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Watch the Scale Applications 1 online guitar lesson by Robben Ford from Blues Revolution

In this video, Robben explains the concept of a tritone substitution. This means that for a dominant 7 chord we can substitute the 7 chord a tritone away. A tritone is just three whole tones, the exact mid-way point of the chromatic scale. So for a G7 chord, we count up three whole steps to C# (G-A-B-C#) so that C#7 is the tritone substitution for G7, and just like G7 it resolves to C.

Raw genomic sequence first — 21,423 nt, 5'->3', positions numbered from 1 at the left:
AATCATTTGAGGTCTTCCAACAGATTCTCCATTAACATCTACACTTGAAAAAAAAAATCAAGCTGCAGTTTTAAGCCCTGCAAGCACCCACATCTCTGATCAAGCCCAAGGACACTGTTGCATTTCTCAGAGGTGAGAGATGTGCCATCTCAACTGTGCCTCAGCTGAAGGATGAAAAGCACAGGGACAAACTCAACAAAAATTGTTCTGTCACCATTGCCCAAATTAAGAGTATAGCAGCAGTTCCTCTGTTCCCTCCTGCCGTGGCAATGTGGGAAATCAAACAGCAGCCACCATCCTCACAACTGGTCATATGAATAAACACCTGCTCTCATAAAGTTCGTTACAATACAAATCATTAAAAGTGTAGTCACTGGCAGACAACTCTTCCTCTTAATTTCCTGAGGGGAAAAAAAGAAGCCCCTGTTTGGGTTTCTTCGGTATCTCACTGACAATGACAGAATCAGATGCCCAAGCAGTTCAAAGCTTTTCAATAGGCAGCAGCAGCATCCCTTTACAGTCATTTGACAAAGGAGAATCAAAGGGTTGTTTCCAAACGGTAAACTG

Notice that in the G7 chord the B is the 3rd and F is the 7th, while in C#7 the B is the 7th and the F (or E#) is the 3rd - they reverse roles.

We have to alter our scale to play over the tritone substitution. For example, we can play our C major scale over G7 (or you can call it the mixolydian mode, same thing) but for the tritone substitution we need to play C# instead of C, so the scale becomes G - A - B - C# - D - E - F - G just for the C#7 chord.